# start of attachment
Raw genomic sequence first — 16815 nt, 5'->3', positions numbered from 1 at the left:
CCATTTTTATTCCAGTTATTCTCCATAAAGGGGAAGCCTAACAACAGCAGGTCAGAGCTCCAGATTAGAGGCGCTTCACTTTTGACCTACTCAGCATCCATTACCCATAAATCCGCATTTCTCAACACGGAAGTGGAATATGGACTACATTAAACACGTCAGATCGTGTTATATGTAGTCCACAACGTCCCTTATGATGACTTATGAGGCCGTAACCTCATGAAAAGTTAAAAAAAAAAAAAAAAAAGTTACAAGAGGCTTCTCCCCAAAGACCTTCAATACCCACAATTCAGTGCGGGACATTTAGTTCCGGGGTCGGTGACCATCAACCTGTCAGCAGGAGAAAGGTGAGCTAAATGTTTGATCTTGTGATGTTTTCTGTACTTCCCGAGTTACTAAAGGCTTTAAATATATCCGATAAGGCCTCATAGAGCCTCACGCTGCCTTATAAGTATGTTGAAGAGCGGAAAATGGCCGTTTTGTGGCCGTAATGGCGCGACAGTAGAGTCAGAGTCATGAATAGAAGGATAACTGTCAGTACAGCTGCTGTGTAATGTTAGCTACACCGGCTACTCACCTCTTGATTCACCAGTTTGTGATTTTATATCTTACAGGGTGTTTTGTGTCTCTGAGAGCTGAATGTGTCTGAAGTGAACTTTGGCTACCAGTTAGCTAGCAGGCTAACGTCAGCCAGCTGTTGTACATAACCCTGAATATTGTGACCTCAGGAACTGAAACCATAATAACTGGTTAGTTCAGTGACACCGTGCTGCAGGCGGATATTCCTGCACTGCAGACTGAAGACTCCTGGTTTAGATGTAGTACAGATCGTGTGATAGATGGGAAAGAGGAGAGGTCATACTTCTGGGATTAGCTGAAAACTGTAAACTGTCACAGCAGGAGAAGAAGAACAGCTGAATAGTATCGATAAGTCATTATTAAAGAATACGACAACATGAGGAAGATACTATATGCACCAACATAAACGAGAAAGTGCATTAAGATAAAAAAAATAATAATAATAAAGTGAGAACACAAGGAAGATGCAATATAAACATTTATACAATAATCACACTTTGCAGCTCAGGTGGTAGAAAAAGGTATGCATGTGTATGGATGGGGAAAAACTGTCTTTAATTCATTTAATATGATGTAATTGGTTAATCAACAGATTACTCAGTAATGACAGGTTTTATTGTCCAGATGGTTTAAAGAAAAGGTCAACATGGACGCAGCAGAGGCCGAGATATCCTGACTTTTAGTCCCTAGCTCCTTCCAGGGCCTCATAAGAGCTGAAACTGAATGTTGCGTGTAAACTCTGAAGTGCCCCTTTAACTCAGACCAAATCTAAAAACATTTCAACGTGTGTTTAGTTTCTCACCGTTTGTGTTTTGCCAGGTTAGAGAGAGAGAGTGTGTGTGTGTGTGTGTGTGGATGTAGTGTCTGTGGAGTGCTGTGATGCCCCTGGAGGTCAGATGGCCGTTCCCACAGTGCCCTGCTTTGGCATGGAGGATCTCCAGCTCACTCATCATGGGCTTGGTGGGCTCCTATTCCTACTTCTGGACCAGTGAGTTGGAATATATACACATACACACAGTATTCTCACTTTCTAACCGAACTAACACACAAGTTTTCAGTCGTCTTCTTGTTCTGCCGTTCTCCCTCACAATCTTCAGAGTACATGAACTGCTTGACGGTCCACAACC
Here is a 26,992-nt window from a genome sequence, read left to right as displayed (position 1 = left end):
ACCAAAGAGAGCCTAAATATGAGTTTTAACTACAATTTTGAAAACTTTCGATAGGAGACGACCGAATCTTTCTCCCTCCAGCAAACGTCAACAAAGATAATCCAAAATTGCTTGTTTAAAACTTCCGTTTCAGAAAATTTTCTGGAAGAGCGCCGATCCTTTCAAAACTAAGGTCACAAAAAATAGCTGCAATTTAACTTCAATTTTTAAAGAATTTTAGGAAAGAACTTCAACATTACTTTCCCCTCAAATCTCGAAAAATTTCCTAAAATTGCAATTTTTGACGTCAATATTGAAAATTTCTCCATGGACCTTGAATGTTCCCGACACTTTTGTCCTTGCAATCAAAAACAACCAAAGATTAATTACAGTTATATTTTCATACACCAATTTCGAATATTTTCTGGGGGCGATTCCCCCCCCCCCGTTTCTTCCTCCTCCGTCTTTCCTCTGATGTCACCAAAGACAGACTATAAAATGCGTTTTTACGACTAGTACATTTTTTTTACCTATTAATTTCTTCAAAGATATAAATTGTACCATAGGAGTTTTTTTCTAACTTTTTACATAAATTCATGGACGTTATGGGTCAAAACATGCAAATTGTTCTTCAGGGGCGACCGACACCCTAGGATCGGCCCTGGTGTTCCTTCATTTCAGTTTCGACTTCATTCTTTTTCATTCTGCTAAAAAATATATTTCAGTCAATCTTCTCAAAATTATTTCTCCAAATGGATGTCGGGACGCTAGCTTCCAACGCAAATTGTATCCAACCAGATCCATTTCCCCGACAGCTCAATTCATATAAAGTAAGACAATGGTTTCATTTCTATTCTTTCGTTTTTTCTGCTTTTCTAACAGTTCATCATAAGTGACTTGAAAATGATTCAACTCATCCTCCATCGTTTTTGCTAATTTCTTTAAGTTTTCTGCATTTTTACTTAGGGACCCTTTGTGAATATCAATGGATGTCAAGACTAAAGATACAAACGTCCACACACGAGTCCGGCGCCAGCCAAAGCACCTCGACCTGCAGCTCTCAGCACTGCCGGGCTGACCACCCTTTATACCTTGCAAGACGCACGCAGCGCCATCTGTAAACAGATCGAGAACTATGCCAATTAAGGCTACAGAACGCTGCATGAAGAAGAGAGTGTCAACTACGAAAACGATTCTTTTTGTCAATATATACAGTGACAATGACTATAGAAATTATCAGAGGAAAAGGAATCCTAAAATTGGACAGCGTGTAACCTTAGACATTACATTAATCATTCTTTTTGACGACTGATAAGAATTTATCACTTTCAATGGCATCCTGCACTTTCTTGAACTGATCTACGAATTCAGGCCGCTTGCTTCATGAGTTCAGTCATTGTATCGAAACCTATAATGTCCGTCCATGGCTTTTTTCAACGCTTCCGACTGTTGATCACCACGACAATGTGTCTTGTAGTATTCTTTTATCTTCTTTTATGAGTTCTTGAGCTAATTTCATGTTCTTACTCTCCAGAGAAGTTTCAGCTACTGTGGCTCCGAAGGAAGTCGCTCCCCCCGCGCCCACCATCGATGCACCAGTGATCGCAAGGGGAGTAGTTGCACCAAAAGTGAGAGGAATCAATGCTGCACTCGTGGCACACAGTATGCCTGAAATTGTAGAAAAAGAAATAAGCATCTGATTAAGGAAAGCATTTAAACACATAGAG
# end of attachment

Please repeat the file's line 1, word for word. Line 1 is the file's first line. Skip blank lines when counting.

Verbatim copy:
Raw genomic sequence first — 16815 nt, 5'->3', positions numbered from 1 at the left: